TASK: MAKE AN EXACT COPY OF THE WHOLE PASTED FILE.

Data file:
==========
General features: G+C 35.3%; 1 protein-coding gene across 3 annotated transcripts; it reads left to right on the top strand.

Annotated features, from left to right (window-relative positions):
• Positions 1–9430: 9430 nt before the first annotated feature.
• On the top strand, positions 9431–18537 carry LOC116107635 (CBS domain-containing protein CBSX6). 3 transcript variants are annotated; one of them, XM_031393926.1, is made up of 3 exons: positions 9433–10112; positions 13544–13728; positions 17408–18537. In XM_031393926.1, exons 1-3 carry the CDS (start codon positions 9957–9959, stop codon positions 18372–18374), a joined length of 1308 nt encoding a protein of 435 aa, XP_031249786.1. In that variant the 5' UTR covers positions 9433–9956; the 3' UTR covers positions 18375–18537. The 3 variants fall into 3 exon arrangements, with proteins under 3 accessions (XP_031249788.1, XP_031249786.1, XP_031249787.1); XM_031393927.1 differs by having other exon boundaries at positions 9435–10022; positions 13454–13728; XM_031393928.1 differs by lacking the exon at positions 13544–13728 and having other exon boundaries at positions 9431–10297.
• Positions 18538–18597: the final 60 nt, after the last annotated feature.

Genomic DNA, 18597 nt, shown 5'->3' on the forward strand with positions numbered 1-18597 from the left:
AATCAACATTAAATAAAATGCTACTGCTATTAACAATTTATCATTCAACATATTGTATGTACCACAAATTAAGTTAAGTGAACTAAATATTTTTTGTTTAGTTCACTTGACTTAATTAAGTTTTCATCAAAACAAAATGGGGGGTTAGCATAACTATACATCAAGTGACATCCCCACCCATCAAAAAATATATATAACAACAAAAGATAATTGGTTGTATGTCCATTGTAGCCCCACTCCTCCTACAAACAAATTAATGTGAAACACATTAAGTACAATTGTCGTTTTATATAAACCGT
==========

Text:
General features: G+C 35.3%; 1 protein-coding gene across 3 annotated transcripts; it reads left to right on the top strand.

Annotated features, from left to right (window-relative positions):
• Positions 1–9430: 9430 nt before the first annotated feature.
• On the top strand, positions 9431–18537 carry LOC116107635 (CBS domain-containing protein CBSX6). 3 transcript variants are annotated; one of them, XM_031393926.1, is made up of 3 exons: positions 9433–10112; positions 13544–13728; positions 17408–18537. In XM_031393926.1, exons 1-3 carry the CDS (start codon positions 9957–9959, stop codon positions 18372–18374), a joined length of 1308 nt encoding a protein of 435 aa, XP_031249786.1. In that variant the 5' UTR covers positions 9433–9956; the 3' UTR covers positions 18375–18537. The 3 variants fall into 3 exon arrangements, with proteins under 3 accessions (XP_031249788.1, XP_031249786.1, XP_031249787.1); XM_031393927.1 differs by having other exon boundaries at positions 9435–10022; positions 13454–13728; XM_031393928.1 differs by lacking the exon at positions 13544–13728 and having other exon boundaries at positions 9431–10297.
• Positions 18538–18597: the final 60 nt, after the last annotated feature.

Genomic DNA, 18597 nt, shown 5'->3' on the forward strand with positions numbered 1-18597 from the left:
AATCAACATTAAATAAAATGCTACTGCTATTAACAATTTATCATTCAACATATTGTATGTACCACAAATTAAGTTAAGTGAACTAAATATTTTTTGTTTAGTTCACTTGACTTAATTAAGTTTTCATCAAAACAAAATGGGGGGTTAGCATAACTATACATCAAGTGACATCCCCACCCATCAAAAAATATATATAACAACAAAAGATAATTGGTTGTATGTCCATTGTAGCCCCACTCCTCCTACAAACAAATTAATGTGAAACACATTAAGTACAATTGTCGTTTTATATAAACCGT